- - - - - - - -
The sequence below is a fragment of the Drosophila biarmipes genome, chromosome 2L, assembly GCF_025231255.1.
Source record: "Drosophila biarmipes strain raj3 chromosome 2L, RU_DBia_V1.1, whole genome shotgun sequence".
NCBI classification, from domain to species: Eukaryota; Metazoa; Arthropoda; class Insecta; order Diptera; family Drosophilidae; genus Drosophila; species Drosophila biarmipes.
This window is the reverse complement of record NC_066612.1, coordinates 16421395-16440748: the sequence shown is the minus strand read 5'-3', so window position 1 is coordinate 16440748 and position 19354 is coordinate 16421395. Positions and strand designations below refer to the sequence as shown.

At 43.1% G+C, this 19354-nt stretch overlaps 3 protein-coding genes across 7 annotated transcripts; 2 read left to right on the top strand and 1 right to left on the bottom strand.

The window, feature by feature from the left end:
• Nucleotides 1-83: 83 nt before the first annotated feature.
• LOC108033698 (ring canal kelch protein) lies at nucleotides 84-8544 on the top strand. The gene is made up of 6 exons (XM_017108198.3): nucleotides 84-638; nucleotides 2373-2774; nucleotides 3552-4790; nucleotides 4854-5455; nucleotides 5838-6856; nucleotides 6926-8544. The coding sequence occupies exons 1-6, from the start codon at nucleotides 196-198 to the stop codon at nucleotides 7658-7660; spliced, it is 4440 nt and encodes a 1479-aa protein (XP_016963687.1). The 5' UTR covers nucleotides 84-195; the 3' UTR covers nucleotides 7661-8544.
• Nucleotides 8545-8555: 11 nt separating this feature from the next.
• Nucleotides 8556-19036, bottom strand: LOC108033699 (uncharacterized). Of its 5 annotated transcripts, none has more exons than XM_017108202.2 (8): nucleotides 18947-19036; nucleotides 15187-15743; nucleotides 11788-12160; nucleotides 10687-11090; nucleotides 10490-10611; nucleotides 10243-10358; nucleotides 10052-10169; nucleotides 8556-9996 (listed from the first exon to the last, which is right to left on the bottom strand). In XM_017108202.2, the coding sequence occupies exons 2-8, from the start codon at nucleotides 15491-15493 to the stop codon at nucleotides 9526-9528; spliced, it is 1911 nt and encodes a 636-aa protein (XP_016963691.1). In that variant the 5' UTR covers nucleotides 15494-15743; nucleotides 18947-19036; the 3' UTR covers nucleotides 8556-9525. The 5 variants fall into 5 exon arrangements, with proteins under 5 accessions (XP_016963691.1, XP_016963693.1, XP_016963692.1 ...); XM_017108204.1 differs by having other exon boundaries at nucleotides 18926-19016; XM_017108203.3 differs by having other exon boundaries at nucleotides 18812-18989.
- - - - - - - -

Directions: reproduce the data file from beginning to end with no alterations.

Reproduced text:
The sequence below is a fragment of the Drosophila biarmipes genome, chromosome 2L, assembly GCF_025231255.1.
Source record: "Drosophila biarmipes strain raj3 chromosome 2L, RU_DBia_V1.1, whole genome shotgun sequence".
NCBI classification, from domain to species: Eukaryota; Metazoa; Arthropoda; class Insecta; order Diptera; family Drosophilidae; genus Drosophila; species Drosophila biarmipes.
This window is the reverse complement of record NC_066612.1, coordinates 16421395-16440748: the sequence shown is the minus strand read 5'-3', so window position 1 is coordinate 16440748 and position 19354 is coordinate 16421395. Positions and strand designations below refer to the sequence as shown.

At 43.1% G+C, this 19354-nt stretch overlaps 3 protein-coding genes across 7 annotated transcripts; 2 read left to right on the top strand and 1 right to left on the bottom strand.

The window, feature by feature from the left end:
• Nucleotides 1-83: 83 nt before the first annotated feature.
• LOC108033698 (ring canal kelch protein) lies at nucleotides 84-8544 on the top strand. The gene is made up of 6 exons (XM_017108198.3): nucleotides 84-638; nucleotides 2373-2774; nucleotides 3552-4790; nucleotides 4854-5455; nucleotides 5838-6856; nucleotides 6926-8544. The coding sequence occupies exons 1-6, from the start codon at nucleotides 196-198 to the stop codon at nucleotides 7658-7660; spliced, it is 4440 nt and encodes a 1479-aa protein (XP_016963687.1). The 5' UTR covers nucleotides 84-195; the 3' UTR covers nucleotides 7661-8544.
• Nucleotides 8545-8555: 11 nt separating this feature from the next.
• Nucleotides 8556-19036, bottom strand: LOC108033699 (uncharacterized). Of its 5 annotated transcripts, none has more exons than XM_017108202.2 (8): nucleotides 18947-19036; nucleotides 15187-15743; nucleotides 11788-12160; nucleotides 10687-11090; nucleotides 10490-10611; nucleotides 10243-10358; nucleotides 10052-10169; nucleotides 8556-9996 (listed from the first exon to the last, which is right to left on the bottom strand). In XM_017108202.2, the coding sequence occupies exons 2-8, from the start codon at nucleotides 15491-15493 to the stop codon at nucleotides 9526-9528; spliced, it is 1911 nt and encodes a 636-aa protein (XP_016963691.1). In that variant the 5' UTR covers nucleotides 15494-15743; nucleotides 18947-19036; the 3' UTR covers nucleotides 8556-9525. The 5 variants fall into 5 exon arrangements, with proteins under 5 accessions (XP_016963691.1, XP_016963693.1, XP_016963692.1 ...); XM_017108204.1 differs by having other exon boundaries at nucleotides 18926-19016; XM_017108203.3 differs by having other exon boundaries at nucleotides 18812-18989.